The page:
“If you go looking for a friend, you’re going to find them scarce. If you go out to be a friend, you’ll find them everywhere.” Zig Ziglar
Friendship 101. What does that make you think of? If you are a Mommy to littles, I hope you are looking for tips you can teach your kids about friendship. If you are a Mom to older kids, perhaps you, too, will benefit by reviewing these tips with your teen students as they head back to college where they are sure to make a lot of new friends.
For me, I thought of this recently, because at my age, my life has been enhanced by many, many rich friendships. I am grateful for each one of them.
In fact, I just joined my seven best girlfriends from Druid Hills High School on a 60th Birthday Bash to Austin, Texas. We chose our destination by deciding on a place where none of the 8 of us had ever visited. Austin did not disappoint! We ate, drank, played Bananagrams, swam, walked and two-stepped our way across the city while we were there. We had a five night sleepover as we caught up on each other’s lives. It was amazing having hours and hours to disconnect from our current life just to talk and have fun with each other.
Surprisingly, I met a brand new, like-minded friend the other day, and it was so cool how quickly our hearts connected, despite a few years between our ages. Within minutes, over coffee, we were sharing stories, concerns, issues, and feelings. While we talked about the importance of being picky and careful when sharing our heart with another, by the end of our time, we both agreed that we had been encouraged by a trustworthy friend that day.
One never knows when a friend may come along and be a game changer in this journey we call life.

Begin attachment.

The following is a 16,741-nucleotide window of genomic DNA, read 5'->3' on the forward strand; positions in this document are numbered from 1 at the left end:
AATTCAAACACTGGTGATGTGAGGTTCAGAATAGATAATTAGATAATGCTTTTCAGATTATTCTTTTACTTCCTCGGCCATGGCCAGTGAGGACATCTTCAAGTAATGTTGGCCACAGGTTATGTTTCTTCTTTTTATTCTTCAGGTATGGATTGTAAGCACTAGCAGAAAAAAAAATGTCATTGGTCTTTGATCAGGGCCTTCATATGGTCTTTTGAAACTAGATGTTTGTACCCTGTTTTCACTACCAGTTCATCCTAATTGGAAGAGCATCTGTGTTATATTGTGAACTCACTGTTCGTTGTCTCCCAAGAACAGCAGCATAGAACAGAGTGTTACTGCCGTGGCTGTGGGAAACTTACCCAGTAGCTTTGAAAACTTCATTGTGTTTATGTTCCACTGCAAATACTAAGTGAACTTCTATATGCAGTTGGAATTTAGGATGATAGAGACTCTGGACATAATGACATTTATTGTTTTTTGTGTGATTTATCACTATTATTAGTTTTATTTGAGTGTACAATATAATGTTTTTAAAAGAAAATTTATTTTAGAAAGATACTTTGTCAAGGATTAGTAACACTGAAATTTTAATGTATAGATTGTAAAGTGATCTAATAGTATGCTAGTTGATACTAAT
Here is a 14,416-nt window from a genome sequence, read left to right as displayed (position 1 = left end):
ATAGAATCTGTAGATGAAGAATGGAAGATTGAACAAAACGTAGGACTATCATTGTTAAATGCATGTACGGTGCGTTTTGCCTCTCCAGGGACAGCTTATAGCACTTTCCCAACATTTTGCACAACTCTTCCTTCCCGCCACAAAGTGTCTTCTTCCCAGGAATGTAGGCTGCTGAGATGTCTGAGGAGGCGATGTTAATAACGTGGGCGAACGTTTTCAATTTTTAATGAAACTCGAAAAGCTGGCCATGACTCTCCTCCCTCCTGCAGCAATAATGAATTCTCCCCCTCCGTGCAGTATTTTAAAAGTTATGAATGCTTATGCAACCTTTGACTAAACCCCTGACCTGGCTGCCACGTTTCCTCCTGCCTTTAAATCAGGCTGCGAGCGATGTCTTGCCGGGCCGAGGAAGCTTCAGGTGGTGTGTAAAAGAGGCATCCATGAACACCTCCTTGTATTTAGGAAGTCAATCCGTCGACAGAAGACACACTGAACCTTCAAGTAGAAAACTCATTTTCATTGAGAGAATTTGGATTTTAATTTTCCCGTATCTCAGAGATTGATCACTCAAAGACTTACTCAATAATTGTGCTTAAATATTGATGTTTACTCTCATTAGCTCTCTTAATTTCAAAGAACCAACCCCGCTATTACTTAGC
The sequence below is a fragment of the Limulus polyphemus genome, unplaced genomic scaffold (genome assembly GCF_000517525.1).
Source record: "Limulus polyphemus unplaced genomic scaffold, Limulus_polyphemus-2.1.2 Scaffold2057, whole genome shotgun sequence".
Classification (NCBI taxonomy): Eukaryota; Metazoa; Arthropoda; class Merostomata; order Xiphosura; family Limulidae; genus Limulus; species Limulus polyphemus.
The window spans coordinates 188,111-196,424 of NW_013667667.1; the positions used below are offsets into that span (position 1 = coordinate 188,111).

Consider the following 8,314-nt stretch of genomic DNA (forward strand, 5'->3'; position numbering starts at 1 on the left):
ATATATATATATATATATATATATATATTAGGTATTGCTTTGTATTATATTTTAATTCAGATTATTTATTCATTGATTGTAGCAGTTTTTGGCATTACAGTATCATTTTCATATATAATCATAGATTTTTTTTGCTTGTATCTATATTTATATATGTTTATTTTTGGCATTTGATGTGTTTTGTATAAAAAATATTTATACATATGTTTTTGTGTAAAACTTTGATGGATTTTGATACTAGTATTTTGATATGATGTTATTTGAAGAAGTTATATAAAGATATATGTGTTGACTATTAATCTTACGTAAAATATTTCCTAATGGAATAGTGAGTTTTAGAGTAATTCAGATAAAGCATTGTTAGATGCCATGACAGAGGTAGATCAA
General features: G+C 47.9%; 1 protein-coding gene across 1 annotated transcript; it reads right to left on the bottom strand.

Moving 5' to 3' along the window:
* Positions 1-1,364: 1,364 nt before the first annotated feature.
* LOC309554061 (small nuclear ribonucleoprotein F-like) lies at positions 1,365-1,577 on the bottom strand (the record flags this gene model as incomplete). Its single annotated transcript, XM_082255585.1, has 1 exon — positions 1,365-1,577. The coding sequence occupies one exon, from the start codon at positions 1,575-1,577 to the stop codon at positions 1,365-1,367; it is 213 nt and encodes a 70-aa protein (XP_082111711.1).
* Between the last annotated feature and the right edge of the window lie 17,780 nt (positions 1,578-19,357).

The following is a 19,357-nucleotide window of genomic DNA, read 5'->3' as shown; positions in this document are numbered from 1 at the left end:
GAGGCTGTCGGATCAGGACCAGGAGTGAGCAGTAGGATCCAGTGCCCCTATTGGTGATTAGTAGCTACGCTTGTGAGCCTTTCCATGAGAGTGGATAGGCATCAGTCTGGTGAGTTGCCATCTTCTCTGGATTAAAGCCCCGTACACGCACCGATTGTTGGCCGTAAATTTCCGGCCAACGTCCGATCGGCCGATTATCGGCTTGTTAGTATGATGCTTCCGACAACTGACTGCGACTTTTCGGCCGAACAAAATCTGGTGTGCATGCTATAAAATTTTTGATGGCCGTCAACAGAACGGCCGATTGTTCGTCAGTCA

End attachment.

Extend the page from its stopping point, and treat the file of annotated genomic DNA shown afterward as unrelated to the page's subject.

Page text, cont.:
Molly, a good friend of mine from here in Marietta, says it this way: “In conversations and interactions with others, it is more important to ‘be interested’, than to ‘be interesting’. Certainly something to consider.
Our dear friend, Kayla lost her husband in July, 2017 at the young age of 29. Very soon afterwards, Kayla and her two little boys met up with another Mommy, Lisa and young daughter. Lisa, also one whose husband left far too soon, and now they are fast friends! Love how God orchestrated their friendship, as well as my newest one in a Marietta Coffee Shop, Cool Beans.
Sadly, with the increased prevalence of bullies, we need more people to stand up against it. Let us train up our children and grandchildren to not only be kind, but also to be a good friend. If more humans were simply good friends, imagine how much better our world would be.
A day without a friend is like a pot without a single drop of honey left inside. Winnie the Pooh
Bert and Ernie. Laverne and Shirley. Thelma and Louise. These duos knew what it took to create a lasting bond. Following are 3 tips to help you and the ones you love to build your own enduring relationships:
1. Share your feelings. When we talk with friends, we tend to be good at sharing the details of life–what happened at work, a report on our last date–but we often fail to connect those facts to the emotions we feel in the moment. “Adding a feeling to the facts helps us depend intimacy and feel more connected,” says Susan Campbell, PhD, relationship coach and author of Saying What’s Real: 7 Keys To Authentic Communication and Relationship Success. “It lets the other person know that you care enough about them to share from a deeper part of yourself.”
2. Take turns. In any conversation, and when your littles are learning to play with others, it is important to take turns. The problem is that we have forgotten how to share the spotlight, says Jan Hoistad, PhD, licensed psychologist, relationship coach and author of Big Picture Partnering: 16 weeks to a Rock-Solid Relationship. “People often talk at one another–sending emails or leaving a voicemail–without really stopping to hear what the other person is saying,” she says. “We have to put our own needs and wants aside to really listen.”
3. Ask questions. One of the surest ways to deepen your friendships is to ask questions and to encourage your friends to delve deeper into the topics you are discussing. Hoistad advises. “Ask open-ended questions such as, ‘How do you feel about that?’ to encourage your friends to go deeper into the conversation,” she says. “Show your friends that you are willing to be vulnerable with them.” This takes courage, but with a trustworthy friend, I have found, it is always worth it!
How about you? How will you and I use these tips to make some rock-solid friendships during our life journey. Friends truly do divide sorrow and multiply joy!
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